Altimeter. It’s pretty obvious what it shows, but do you know how to set it properly? When to set standard pressure and when to use QNH?
Altimeter – how it works?
I will not get into technical details of altimeter’s internal design – you can easily check it on the internet. What is important is that it shows the altitude based on atmospheric pressure. Keep that in mind, because you need to properly set the reference pressure to get correct altitude reading.
Scale – How to read altitude indication?
Typically the scale shows hundreds of feet. Thousands can be read on a drum indicator. If the altimeter lacks the drum indicator – it can have multiple (usually two or three) needles – the longest shows hundreds, a shorter – thousands and the third (usually different in shape from the other two) – tens of thousands.
If you fly a Russian plane you will find altimeter scaled in meters instead of feet. The same applies to planes built in Poland (Wilga) and Czechoslovakia (Zlin) some time ago. Also German historical planes (world war the second Luftwaffe planes) use metric altimeters.
On rare occasions planes may have extra-precise altimeters which use tens of feet as the scale for the large needle, e.g. wwii torpedo-bombers use such altimeters (their pilots needed to know exactly how high they are to properly drop torpedoes).
Altimeter setting – basic knowledge
Atmospheric pressure changes and you need to remember that the altimeter is basically just a pressure indicator – scaled in feet (or meters). So if the pressure drops – altimeter will show higher altitude even if it hasn’t moved. (note this – pressure drops – altimeter shows higher altitude). That is why you need to set it.
To set your altimeter you need to turn the knob until you see the correct reference pressure in Kollsman window. Almost every altimeter has this window and it shows the pressure in millibars or inches of mercury. Sometimes there are two windows for both units. In some rare occasions (Wilga by Aerosoft) you will see millimeters of mercury. Some very basic planes may not have the Kollsman Window (Piper Cub). In such situation – you just set the airport altitude.
In most flights you will use QNH and standard pressure. QNH for low level flight, takeoff and landing. Standard pressure (1013 millibars or 29.92 in.Hg) for high altitude cruise flight.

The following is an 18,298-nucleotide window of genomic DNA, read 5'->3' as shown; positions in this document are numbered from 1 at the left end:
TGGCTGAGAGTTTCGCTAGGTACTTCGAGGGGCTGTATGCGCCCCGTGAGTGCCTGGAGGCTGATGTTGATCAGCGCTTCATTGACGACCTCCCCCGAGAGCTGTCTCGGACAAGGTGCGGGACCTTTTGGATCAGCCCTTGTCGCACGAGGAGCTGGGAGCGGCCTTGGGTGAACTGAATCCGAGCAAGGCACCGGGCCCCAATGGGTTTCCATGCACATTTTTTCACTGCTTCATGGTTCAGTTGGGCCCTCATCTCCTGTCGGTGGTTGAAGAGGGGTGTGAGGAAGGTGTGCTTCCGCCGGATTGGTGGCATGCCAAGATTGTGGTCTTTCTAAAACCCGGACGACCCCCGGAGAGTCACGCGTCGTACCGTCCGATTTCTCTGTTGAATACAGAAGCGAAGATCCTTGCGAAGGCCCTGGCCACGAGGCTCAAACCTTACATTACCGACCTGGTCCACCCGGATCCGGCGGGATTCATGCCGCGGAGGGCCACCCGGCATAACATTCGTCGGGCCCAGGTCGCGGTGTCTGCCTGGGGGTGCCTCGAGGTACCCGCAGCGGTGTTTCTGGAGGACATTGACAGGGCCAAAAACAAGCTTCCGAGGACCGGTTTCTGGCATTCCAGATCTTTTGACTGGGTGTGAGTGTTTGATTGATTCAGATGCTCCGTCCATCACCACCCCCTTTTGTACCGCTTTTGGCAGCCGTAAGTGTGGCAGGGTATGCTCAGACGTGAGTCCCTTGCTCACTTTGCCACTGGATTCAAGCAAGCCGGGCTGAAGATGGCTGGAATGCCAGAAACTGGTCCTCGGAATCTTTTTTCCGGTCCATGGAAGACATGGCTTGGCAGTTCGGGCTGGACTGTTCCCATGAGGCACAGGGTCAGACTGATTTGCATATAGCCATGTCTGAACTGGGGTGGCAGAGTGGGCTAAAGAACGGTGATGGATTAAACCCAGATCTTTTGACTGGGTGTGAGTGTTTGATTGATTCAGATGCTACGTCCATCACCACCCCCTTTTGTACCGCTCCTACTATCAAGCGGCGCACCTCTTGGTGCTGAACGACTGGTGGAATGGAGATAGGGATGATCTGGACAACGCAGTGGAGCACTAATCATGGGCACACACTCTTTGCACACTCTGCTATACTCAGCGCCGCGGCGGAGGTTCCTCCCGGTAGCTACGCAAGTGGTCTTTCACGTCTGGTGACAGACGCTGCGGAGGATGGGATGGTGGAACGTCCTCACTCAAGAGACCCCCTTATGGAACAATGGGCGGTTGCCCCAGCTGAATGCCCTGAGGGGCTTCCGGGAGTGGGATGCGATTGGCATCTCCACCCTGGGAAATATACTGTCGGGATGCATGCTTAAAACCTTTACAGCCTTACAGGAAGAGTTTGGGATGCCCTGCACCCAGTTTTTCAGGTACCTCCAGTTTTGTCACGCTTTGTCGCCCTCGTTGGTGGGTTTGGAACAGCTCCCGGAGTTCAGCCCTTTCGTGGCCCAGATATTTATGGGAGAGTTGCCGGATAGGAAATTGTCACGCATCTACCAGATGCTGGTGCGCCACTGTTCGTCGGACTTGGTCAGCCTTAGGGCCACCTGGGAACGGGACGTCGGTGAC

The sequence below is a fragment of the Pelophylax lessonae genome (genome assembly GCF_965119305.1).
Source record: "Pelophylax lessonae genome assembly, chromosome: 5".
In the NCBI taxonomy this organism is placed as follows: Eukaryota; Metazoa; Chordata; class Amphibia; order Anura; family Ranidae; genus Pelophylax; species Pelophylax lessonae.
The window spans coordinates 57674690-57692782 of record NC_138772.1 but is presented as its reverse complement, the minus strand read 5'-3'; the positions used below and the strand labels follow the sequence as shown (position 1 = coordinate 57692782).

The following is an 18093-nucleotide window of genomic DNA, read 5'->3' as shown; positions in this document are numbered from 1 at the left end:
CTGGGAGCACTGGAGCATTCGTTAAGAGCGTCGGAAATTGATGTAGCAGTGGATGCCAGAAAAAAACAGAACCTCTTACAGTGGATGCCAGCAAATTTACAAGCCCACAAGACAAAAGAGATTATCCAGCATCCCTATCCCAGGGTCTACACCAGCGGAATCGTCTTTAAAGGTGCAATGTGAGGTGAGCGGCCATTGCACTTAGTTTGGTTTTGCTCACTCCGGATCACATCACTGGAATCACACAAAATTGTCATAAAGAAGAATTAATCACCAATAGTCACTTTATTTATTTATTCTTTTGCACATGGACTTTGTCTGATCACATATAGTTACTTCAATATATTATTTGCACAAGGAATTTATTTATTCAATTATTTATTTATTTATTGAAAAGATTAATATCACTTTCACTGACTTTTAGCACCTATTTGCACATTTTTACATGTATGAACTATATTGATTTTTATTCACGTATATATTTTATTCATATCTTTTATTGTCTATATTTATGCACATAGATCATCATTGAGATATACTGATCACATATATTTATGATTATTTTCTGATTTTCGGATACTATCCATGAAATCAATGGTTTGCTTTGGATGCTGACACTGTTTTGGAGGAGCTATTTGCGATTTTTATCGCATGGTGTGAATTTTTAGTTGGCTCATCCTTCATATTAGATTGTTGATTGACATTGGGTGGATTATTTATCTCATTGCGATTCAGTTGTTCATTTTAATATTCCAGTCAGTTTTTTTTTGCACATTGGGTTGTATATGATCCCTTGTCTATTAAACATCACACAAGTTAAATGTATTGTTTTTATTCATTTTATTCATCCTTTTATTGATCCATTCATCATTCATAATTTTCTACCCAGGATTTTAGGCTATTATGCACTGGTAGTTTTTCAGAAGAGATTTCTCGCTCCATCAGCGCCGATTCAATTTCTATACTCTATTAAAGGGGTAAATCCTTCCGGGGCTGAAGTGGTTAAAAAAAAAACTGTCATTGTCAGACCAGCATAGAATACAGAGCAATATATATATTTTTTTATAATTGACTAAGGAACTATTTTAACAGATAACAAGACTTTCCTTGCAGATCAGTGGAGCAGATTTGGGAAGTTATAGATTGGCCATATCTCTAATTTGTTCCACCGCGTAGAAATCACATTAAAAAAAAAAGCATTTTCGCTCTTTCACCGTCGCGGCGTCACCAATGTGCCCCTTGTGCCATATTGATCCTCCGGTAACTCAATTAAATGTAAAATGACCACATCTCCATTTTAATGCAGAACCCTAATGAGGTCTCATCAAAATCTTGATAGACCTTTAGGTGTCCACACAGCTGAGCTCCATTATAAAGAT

QNH – barometric pressure adjusted to sea level
When you set current QNH – your altimeter will show the correct altitude above sea level.
To get current QNH you need to check METAR message for your airport (or the airport that is closest to you).
When you fly cross country at low level you need to adjust your altimeter setting to local QNH. It’s best to check it at the airports you pass.
In FSX you can automatically adjust altimeter to QNH using “B” keyboard shortcut (B by default – you can change it in settings).
QFE – Field Elevation
F – field, E – elevation. If you set QFE on the ground your altimeter will show 0. In the air it will show the altitude above airport.
For some local flights and aerobatics over the airfield it may be useful to set QFE instead of QNH.
It’s highly dangerous to use QFE in mountainous terrain.
QNE – Standard Pressure
1013,25 millibars or 29,92 inches of mercury. Alternatively 1013,25mb / 1013,25hPa / 1atm / 29,92 in. Hg.
Standard pressure that should be used in high altitude cruise flight. The altitude where you should change altimeter setting from QNH to standard pressure varies. Change QNH to Standard Pressure at transition altitude. When you use Standard pressure you fly at the Flight Level. “Altitude” indicates that you fly using QNH.
As you descent – when passing transition level you should switch back to QNH.
Standard pressure – the reason behind this idea